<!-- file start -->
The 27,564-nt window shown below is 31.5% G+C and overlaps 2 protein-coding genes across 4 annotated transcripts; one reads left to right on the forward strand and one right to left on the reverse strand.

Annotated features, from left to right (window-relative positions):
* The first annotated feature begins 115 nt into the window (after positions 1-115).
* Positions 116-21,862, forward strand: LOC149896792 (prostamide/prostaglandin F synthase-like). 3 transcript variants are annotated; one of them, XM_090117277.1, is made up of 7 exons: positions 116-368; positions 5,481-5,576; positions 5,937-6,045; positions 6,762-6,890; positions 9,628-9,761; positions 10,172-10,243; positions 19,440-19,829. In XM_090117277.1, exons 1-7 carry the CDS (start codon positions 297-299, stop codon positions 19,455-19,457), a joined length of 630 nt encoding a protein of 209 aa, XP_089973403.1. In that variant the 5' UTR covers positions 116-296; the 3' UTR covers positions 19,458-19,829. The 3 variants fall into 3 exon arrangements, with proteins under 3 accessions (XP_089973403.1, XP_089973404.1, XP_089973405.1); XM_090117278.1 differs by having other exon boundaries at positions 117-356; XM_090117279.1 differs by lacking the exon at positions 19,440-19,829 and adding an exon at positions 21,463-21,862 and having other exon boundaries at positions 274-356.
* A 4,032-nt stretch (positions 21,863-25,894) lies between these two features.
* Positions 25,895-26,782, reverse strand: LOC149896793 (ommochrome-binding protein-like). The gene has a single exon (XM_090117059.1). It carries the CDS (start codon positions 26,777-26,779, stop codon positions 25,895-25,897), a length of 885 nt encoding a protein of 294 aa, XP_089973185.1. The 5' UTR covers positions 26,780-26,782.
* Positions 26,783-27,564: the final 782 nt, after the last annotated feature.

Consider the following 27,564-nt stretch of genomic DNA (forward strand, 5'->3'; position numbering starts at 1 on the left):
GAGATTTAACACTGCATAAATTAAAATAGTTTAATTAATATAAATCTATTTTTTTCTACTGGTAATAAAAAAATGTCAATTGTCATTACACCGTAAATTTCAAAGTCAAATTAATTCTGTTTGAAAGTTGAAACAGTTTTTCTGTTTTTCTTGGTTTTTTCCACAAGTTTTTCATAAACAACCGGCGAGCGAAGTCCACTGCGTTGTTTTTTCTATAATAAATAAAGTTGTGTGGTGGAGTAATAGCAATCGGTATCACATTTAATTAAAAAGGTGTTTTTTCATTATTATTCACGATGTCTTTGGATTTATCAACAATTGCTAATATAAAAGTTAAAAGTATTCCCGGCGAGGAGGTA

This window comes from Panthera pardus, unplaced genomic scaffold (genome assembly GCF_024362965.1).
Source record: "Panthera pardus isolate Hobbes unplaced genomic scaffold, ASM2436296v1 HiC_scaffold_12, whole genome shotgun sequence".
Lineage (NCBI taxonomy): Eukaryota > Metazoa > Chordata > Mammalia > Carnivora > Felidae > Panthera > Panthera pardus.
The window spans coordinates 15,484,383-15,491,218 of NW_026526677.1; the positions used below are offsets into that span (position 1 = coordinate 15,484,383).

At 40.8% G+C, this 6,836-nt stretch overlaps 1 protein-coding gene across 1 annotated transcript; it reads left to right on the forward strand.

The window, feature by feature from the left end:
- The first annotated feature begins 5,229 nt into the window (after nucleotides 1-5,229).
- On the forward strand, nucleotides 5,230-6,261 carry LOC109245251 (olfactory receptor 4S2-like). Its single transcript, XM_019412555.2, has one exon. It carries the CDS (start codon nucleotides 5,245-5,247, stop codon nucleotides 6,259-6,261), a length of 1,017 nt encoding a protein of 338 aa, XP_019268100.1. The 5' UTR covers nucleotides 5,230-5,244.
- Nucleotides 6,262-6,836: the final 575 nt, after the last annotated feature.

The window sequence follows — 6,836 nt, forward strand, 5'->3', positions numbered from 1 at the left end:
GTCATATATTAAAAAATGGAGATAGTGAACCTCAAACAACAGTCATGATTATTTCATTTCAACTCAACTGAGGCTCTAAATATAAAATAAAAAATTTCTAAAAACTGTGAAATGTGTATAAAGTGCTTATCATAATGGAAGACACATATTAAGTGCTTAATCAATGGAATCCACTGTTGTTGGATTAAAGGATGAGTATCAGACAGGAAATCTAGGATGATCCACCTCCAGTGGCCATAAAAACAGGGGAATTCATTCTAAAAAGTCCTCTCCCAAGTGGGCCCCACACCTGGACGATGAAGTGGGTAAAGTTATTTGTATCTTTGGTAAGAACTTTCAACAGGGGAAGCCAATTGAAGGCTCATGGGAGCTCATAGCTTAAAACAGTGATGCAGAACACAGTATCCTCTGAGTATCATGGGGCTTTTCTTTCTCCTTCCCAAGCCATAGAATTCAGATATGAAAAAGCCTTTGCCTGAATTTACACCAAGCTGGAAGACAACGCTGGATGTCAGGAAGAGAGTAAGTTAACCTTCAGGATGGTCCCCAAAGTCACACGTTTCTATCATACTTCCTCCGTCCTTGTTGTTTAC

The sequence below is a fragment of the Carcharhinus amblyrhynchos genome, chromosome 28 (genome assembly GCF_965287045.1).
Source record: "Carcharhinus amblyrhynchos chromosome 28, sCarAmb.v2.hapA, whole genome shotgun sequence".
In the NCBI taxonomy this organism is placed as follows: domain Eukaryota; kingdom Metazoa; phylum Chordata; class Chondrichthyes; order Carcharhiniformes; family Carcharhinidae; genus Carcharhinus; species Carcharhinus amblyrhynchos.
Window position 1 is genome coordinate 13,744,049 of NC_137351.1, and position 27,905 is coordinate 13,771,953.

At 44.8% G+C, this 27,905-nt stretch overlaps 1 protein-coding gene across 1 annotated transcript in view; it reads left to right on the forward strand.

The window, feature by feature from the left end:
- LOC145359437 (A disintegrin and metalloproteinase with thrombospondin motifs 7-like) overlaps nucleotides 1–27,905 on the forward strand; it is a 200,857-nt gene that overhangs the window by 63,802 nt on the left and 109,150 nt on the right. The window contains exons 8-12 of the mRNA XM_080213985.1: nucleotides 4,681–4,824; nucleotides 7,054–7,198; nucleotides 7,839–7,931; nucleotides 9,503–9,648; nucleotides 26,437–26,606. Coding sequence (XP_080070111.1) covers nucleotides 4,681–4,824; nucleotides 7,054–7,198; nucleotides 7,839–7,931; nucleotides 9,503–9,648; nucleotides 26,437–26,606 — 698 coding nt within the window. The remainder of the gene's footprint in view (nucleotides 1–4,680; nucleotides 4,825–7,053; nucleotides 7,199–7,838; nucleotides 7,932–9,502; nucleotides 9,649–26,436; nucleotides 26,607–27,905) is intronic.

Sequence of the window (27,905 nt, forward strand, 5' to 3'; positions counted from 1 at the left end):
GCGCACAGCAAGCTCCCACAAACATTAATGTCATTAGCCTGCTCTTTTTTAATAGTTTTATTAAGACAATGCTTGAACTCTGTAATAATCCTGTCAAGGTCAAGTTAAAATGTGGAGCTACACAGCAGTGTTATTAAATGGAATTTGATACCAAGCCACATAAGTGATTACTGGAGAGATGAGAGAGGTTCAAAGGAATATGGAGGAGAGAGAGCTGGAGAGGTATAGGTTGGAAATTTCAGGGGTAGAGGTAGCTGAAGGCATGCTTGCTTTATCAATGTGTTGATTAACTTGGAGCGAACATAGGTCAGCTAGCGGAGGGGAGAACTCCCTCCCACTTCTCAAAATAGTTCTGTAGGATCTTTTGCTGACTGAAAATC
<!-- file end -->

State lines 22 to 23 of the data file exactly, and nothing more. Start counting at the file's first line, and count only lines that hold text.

Source record: "Carcharhinus amblyrhynchos chromosome 28, sCarAmb.v2.hapA, whole genome shotgun sequence".
In the NCBI taxonomy this organism is placed as follows: domain Eukaryota; kingdom Metazoa; phylum Chordata; class Chondrichthyes; order Carcharhiniformes; family Carcharhinidae; genus Carcharhinus; species Carcharhinus amblyrhynchos.